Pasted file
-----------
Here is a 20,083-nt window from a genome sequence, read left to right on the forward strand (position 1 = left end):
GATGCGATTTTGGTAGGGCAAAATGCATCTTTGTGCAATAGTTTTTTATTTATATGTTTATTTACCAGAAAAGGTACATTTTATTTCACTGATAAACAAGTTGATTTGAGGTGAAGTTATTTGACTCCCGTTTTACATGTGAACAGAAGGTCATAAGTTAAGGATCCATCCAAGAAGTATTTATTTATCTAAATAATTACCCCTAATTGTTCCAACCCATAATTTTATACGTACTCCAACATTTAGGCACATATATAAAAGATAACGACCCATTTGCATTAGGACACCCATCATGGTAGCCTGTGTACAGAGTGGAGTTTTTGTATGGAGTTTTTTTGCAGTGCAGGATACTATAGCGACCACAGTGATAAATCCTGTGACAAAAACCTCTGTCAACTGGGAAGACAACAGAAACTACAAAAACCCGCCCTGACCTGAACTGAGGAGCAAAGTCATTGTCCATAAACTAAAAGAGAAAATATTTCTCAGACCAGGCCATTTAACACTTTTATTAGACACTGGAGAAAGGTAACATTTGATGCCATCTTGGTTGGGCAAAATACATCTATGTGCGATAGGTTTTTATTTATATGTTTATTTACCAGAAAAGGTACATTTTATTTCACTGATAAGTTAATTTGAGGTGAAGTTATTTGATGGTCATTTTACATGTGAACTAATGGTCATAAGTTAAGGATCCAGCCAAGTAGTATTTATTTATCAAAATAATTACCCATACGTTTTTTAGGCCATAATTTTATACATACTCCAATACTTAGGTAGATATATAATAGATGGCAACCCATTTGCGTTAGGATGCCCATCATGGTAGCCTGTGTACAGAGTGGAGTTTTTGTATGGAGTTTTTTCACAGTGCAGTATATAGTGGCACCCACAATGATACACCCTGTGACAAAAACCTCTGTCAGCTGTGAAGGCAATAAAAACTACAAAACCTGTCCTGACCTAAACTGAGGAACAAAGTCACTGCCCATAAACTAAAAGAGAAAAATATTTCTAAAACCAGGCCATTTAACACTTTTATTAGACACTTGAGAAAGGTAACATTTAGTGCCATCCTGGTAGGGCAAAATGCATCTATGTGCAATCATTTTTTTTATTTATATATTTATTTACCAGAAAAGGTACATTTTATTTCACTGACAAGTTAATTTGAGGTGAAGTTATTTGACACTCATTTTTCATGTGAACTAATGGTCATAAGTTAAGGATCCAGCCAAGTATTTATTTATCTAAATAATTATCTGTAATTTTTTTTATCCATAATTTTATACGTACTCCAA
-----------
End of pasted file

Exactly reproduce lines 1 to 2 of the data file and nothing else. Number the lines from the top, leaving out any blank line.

Here is a 20,083-nt window from a genome sequence, read left to right on the forward strand (position 1 = left end):
GATGCGATTTTGGTAGGGCAAAATGCATCTTTGTGCAATAGTTTTTTATTTATATGTTTATTTACCAGAAAAGGTACATTTTATTTCACTGATAAACAAGTTGATTTGAGGTGAAGTTATTTGACTCCCGTTTTACATGTGAACAGAAGGTCATAAGTTAAGGATCCATCCAAGAAGTATTTATTTATCTAAATAATTACCCCTAATTGTTCCAACCCATAATTTTATACGTACTCCAACATTTAGGCACATATATAAAAGATAACGACCCATTTGCATTAGGACACCCATCATGGTAGCCTGTGTACAGAGTGGAGTTTTTGTATGGAGTTTTTTTGCAGTGCAGGATACTATAGCGACCACAGTGATAAATCCTGTGACAAAAACCTCTGTCAACTGGGAAGACAACAGAAACTACAAAAACCCGCCCTGACCTGAACTGAGGAGCAAAGTCATTGTCCATAAACTAAAAGAGAAAATATTTCTCAGACCAGGCCATTTAACACTTTTATTAGACACTGGAGAAAGGTAACATTTGATGCCATCTTGGTTGGGCAAAATACATCTATGTGCGATAGGTTTTTATTTATATGTTTATTTACCAGAAAAGGTACATTTTATTTCACTGATAAGTTAATTTGAGGTGAAGTTATTTGATGGTCATTTTACATGTGAACTAATGGTCATAAGTTAAGGATCCAGCCAAGTAGTATTTATTTATCAAAATAATTACCCATACGTTTTTTAGGCCATAATTTTATACATACTCCAATACTTAGGTAGATATATAATAGATGGCAACCCATTTGCGTTAGGATGCCCATCATGGTAGCCTGTGTACAGAGTGGAGTTTTTGTATGGAGTTTTTTCACAGTGCAGTATATAGTGGCACCCACAATGATACACCCTGTGACAAAAACCTCTGTCAGCTGTGAAGGCAATAAAAACTACAAAACCTGTCCTGACCTAAACTGAGGAACAAAGTCACTGCCCATAAACTAAAAGAGAAAAATATTTCTAAAACCAGGCCATTTAACACTTTTATTAGACACTTGAGAAAGGTAACATTTAGTGCCATCCTGGTAGGGCAAAATGCATCTATGTGCAATCATTTTTTTTATTTATATATTTATTTACCAGAAAAGGTACATTTTATTTCACTGACAAGTTAATTTGAGGTGAAGTTATTTGACACTCATTTTTCATGTGAACTAATGGTCATAAGTTAAGGATCCAGCCAAGTATTTATTTATCTAAATAATTATCTGTAATTTTTTTTATCCATAATTTTATACGTACTCCAA